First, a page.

Who was that pale, humbled man who nearly apologized for Rob Ford?

Matt Coutts
Daily Brew

It was destined to be awkward from the onset — the moment Rob Ford stepped to the podium to officially address the court decision that will see him thrown from office.

Thrown from office, that is, pending appeal. Because Toronto Mayor Rob Ford is a fighter and a survivor, as he has said before. Although, apparently, he's not much for learning.

In one of the greatest "What was the point of that?" moments of Ford's tenure, the embattled leader called together the media (the loathed media) and meekly vowed to continue fighting.

"I was elected two years ago by the people of this great city to do a job. We have accomplished a lot in the past two years. But that job is not finished yet," he told those gathered, and those watching live on television. But the force and conviction and bluster was absent. It was, I don't know, kinda sad.

It was like watching Chris Farley in Tommy Boy when he realized he wasn't going to save his father's factory. He had nothing left to try, no card left to play. Not even a little coat would get him out of this mess.

There was sadness in the bear of a man where once there was an innocence only arrested development can provide.

More on Ford:

He … even almost apologized.

Remember in 2010, when then-embattled-mayoral candidate Adam Giambrone tried quit the race, but tearfully fled the room before finishing his prepared statement?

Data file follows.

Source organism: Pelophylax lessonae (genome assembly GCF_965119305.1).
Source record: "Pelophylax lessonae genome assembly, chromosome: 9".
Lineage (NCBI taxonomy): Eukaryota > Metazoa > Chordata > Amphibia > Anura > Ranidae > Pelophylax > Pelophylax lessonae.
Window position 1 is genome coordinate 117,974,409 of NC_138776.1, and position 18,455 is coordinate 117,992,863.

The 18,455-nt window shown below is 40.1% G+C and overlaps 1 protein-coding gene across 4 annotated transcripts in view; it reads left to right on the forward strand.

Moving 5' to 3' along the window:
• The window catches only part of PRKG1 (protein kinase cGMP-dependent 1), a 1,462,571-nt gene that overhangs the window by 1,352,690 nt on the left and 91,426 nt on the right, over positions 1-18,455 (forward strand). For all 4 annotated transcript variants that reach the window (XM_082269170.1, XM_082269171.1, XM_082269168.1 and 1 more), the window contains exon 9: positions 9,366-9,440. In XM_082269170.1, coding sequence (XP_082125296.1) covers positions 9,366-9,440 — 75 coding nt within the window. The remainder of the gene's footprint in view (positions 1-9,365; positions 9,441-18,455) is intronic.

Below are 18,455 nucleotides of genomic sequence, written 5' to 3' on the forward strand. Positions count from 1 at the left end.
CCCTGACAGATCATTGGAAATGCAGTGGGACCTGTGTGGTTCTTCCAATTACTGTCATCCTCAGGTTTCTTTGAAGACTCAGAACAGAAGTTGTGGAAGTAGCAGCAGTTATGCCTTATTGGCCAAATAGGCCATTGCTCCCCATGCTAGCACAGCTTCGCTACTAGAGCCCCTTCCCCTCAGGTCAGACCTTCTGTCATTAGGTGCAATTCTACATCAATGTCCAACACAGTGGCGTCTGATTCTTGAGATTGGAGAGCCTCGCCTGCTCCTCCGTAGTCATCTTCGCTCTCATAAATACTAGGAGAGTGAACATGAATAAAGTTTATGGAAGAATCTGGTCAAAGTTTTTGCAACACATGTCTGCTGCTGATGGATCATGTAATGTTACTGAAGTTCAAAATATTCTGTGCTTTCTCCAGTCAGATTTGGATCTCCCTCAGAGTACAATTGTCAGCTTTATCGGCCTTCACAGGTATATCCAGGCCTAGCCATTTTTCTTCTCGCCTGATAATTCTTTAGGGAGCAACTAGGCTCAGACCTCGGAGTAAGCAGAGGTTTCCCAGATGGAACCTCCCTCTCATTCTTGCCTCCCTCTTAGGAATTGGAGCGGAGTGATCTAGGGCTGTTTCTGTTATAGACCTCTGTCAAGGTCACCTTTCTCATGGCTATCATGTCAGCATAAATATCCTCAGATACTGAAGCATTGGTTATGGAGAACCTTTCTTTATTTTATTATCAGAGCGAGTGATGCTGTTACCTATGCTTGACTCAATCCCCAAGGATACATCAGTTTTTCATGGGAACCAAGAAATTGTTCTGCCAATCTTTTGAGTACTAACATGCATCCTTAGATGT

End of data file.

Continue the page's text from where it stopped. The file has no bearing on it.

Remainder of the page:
It was kind of like that, but Ford didn't flee, and the tears had been replaced by perspiration. And he didn't step aside.

Instead he hollowly repeated the same arguments that Justice Charles Hackland had rejected in court. He didn't REALLY believe it was a conflict of interest, he had nothing to gain. It was all about the children.

"This entire matter began because I love to help kids play football," Ford said. Of course that's where it may have began, but raising money for underprivileged kids is not what led to this sad moment.

This must be the last page of the Team Ford playbook. As the National Post's Matt Gurney points out, brother Doug was taking similar jabs the day before.

Wrote Gurney:

As much as Doug Ford and other allies of the mayor may like to pretend this is about charity, it really isn't. He's proving, yet again, that when Justice Hackland wrote that the mayor had a "stubborn sense of entitlement," he knew what he was talking about, and that it isn't confined to just one Ford.

Watching the pale, near-humble Ford vow to continue fighting, fighting until the people who voted him into office voted him out, was tough. But Ford has been down before, and with his appeal to be heard on December 5, maybe a humbled Ford will return to office.

After all, even Tommy Boy got his happy ending.